London International Shipping Week started with a splash.
The UK government has announced its target for zero global shipping emissions by 2050. The strategy? Green tech innovation will lead the way. Plus, a host of other initiatives aimed at ensuring the UK is the flagship of the sustainable maritime industry.
Focused on innovative sustainable solutions, UK Transport Secretary Grant Shapps also announced the winners of the Clean Maritime Demonstration Competition. The competition was launched as part of the Prime Minister’s ten-point plan for a green industrial revolution last November. Transport Secretary Grant Shapps said, “As a maritime nation with a rich history, and host of COP26 this year, we are proud to be at the forefront of the greener era for maritime, charting an international course for the future of clean shipping.” He continued, “I’m incredibly excited by the changes happening in this sector, with the speed of progress highlighted by the prospect of zero-emission commercial vessels in UK waters in the next few years and green Channel crossings within a decade.”
The Green Shipping News
Significantly, the UK government is the first in the world to include emissions from international shipping in its domestic carbon budget. As the greenest London International Shipping Week to date, the UK is focused on working with the maritime industry to build a sustainable future. Maritime UK chair Sarah Kenny reiterated the country’s strategy would focus on tech innovation to bring about urgent change. “The UK is the natural home for maritime business and will play a pivotal role in helping this most global of sectors to decarbonise,” she said. “There are already fantastic technologies being developed and deployed here, and the industry is determined that these accelerate in close partnership with government.” Throughout the week, ministers and industry leaders will discuss how to decarbonise, and determine the Department of Transport’s Maritime 2050 strategy.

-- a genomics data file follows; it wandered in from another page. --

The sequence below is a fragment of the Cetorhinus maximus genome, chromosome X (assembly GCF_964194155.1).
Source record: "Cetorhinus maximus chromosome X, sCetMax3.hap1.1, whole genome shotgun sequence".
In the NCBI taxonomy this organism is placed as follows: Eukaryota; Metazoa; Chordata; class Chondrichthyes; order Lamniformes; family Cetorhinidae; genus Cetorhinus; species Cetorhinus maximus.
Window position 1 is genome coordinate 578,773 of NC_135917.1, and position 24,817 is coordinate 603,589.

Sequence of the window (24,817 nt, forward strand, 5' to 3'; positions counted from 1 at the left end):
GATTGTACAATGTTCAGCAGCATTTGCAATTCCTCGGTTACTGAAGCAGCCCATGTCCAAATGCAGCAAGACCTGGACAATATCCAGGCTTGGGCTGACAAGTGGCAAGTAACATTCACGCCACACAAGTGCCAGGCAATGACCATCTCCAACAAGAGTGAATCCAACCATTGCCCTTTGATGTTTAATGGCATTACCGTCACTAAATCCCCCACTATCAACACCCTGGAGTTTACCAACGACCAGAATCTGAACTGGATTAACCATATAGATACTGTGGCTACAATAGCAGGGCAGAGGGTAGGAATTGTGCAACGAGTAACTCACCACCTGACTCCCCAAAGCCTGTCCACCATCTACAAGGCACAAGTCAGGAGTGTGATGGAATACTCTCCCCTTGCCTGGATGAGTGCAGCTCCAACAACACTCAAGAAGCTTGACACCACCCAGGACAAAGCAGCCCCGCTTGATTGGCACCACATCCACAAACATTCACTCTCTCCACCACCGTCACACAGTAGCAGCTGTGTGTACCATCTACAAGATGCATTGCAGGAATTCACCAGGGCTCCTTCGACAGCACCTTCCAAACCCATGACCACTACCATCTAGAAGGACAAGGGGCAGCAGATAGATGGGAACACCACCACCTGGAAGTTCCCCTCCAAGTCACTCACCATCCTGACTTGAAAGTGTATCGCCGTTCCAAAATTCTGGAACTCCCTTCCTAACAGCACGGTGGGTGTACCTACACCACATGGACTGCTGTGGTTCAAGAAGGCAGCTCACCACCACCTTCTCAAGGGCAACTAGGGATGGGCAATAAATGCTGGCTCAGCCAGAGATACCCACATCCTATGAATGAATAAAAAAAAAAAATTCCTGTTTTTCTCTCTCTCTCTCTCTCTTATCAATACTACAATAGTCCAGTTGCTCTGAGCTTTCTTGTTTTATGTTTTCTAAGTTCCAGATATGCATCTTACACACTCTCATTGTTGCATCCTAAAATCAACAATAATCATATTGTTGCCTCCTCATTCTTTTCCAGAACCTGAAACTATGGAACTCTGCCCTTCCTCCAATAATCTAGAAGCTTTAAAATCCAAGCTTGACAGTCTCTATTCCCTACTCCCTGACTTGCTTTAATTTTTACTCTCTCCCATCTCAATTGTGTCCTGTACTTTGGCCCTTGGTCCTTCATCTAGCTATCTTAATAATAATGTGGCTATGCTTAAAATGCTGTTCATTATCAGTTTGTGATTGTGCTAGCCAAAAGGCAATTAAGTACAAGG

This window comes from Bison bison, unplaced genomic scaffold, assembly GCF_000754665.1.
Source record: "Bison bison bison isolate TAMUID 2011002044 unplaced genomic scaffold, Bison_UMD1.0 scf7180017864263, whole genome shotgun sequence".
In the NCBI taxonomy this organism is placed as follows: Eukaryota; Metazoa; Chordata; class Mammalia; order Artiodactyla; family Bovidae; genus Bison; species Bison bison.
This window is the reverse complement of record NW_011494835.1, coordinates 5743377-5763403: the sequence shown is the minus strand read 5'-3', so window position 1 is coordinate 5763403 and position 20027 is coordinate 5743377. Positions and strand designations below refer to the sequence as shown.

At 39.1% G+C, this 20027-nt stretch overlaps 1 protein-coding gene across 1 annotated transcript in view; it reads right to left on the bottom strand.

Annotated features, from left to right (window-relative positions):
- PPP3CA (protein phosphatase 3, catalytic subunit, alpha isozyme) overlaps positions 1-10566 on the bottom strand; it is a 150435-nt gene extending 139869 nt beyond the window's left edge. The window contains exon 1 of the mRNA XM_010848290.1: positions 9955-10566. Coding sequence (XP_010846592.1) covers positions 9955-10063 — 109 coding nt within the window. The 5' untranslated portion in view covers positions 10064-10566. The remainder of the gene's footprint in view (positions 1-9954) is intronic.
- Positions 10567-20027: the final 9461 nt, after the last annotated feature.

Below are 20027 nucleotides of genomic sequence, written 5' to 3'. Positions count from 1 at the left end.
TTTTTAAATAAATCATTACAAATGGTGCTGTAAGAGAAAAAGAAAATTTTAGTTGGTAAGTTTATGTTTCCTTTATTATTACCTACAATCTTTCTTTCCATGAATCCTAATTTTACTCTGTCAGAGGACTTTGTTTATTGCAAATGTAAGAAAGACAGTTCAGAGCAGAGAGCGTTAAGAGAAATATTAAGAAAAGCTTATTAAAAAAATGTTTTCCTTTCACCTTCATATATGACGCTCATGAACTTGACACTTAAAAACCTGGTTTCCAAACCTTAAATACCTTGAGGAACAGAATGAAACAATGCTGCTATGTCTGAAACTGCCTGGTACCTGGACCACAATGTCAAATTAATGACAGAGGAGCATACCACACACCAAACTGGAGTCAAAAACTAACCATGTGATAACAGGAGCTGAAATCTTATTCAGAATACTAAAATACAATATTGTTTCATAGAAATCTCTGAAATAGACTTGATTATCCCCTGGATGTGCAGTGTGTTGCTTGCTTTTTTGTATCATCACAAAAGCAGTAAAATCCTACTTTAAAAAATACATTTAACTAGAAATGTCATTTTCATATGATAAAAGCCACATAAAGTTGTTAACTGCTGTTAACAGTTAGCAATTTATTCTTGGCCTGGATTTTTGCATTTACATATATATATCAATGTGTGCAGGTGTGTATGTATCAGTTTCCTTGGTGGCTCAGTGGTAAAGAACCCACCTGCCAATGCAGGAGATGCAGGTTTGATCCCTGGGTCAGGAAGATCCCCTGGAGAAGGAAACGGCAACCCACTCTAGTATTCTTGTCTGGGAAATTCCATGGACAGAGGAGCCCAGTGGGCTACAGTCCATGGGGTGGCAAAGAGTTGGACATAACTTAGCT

According to the International Maritime Organisation – the United Nation’s shipping agency – maritime transport accounts for 940 million tonnes of C02 per year. This is 3% of total global emissions and – as reported by the Intergovernmental Panel on Climate Change – warming is happening quicker than previously estimated. As approximately 90% of the world’s trade is moved by sea, and this is set to grow, finding greener shipping methods is imperative.
Switching to sustainable fuels is one option. This summer, Danish shipping giant Maersk spent $1.4 billion on ships that can run on “carbon neutral” methanol. In July, Norway-based technology company Azane Fuel Solutions received public funding for the world’s first green ammonia bunkering terminal. Shipowners and industry analysts say they expect ammonia to play a pivotal role in decarbonizing cargo ships. However, no vessels of any size today are equipped to use the fuel. Even if they were, the supply of renewable ammonia produced using carbon-neutral methods is negligible.
Sea Smart Tech
This is where smart tech comes in. Companies such as UK start-up Smart Green Shipping (SGS) are using satellite data to develop technology that will help the shipping industry reduce its CO2 emissions. It has developed a wind-assist power solution based on America’s Cup wing sails. This involves a series of “smart” aerofoils paired with a sophisticated analysis system. The digital software can accurately calculate the available wind to any ship, across any trade route at different speeds. In this way, fuel consumption is reduced by at least 20% whether through retrofitting an existing ship or as part of a new-build design. Plus, the wing sails are programmed to make the most of the wind angle and speed. As they retract automatically when approaching a bridge, or when wind speeds present danger, there is no need for additional crew.
Diane Gilpin, SGS Founder, explains, “Wind is free, clean, and abundantly available to ships that are equipped to harness it. Our modern wind-assist solutions are highly advanced and optimised to enable the shipping industry to start driving down emissions immediately.”